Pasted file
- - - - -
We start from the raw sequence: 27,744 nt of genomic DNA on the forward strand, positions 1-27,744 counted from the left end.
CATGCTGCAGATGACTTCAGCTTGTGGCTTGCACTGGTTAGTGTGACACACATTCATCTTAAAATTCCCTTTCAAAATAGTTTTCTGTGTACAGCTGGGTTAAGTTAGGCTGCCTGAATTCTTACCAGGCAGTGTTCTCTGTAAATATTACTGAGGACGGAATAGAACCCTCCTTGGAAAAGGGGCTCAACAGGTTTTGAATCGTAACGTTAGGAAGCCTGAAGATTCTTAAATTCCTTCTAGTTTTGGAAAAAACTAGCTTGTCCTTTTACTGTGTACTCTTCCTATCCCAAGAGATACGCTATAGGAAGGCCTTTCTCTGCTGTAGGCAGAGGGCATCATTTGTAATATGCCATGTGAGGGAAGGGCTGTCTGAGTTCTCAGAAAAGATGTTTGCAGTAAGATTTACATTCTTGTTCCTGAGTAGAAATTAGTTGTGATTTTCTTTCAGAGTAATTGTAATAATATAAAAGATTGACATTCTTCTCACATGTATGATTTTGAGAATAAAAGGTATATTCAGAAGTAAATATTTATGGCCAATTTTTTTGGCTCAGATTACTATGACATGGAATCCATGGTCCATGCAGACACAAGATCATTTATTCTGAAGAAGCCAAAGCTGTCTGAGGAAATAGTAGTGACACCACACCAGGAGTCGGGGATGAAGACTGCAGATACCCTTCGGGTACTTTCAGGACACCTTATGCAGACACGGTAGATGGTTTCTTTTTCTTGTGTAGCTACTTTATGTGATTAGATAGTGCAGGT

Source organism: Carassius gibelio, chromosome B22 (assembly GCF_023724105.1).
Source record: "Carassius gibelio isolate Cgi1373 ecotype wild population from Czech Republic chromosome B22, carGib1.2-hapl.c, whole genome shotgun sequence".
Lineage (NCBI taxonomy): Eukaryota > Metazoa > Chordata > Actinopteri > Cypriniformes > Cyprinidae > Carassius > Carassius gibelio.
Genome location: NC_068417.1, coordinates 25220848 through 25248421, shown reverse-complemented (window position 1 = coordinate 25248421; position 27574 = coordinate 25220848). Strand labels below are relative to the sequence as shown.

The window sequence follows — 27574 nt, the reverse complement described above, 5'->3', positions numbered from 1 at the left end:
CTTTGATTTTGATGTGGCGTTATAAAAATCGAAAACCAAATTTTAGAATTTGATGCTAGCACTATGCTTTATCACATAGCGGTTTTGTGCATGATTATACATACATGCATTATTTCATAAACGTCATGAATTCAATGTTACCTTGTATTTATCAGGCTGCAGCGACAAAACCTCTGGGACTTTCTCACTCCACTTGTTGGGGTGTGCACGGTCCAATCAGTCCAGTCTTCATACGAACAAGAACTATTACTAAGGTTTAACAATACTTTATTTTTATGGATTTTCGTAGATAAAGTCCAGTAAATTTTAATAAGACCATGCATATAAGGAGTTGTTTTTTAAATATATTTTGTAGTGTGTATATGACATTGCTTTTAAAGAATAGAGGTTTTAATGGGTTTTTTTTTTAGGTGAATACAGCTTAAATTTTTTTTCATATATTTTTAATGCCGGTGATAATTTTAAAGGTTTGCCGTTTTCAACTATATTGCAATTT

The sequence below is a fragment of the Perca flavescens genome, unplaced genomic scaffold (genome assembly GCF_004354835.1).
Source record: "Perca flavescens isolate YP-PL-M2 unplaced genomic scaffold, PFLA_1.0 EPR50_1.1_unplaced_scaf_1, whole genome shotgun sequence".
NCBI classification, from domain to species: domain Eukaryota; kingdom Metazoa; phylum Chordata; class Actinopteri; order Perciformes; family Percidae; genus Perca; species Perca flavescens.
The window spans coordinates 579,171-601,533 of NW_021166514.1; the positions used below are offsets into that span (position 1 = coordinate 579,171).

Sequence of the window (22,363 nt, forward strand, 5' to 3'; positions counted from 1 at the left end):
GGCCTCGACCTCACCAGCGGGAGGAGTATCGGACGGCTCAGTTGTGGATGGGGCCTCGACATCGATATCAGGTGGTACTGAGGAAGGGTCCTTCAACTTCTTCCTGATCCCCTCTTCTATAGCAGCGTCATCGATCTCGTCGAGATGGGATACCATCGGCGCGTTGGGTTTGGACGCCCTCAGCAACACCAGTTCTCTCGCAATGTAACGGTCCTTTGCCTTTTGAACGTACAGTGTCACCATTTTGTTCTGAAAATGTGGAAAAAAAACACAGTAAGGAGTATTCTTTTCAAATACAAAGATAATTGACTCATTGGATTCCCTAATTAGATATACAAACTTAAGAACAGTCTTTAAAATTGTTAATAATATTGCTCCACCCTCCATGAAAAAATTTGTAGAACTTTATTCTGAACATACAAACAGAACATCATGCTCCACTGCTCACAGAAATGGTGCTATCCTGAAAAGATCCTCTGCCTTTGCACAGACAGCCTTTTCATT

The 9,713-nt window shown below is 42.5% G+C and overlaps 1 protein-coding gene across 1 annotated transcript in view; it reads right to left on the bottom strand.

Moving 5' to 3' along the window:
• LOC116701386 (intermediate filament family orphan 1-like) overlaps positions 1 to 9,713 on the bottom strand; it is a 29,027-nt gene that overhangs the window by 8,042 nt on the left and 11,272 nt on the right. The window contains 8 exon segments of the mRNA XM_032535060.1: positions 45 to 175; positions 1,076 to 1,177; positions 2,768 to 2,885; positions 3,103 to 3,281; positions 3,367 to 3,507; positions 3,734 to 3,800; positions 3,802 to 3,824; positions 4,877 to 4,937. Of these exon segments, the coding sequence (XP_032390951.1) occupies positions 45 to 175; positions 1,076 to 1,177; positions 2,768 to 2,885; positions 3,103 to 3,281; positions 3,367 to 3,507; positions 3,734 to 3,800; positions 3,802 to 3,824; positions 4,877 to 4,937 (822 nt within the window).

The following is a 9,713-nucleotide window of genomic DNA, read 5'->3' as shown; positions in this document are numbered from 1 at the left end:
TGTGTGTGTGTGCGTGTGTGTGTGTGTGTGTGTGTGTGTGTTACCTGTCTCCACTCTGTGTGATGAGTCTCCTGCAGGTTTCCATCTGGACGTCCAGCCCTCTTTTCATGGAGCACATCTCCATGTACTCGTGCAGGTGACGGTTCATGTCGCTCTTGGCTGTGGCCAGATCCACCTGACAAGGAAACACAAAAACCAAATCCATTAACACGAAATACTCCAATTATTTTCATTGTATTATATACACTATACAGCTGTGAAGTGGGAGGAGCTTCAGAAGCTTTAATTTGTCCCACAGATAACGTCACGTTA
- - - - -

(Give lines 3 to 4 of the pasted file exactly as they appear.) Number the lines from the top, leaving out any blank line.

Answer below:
Source organism: Carassius gibelio, chromosome B22 (assembly GCF_023724105.1).
Source record: "Carassius gibelio isolate Cgi1373 ecotype wild population from Czech Republic chromosome B22, carGib1.2-hapl.c, whole genome shotgun sequence".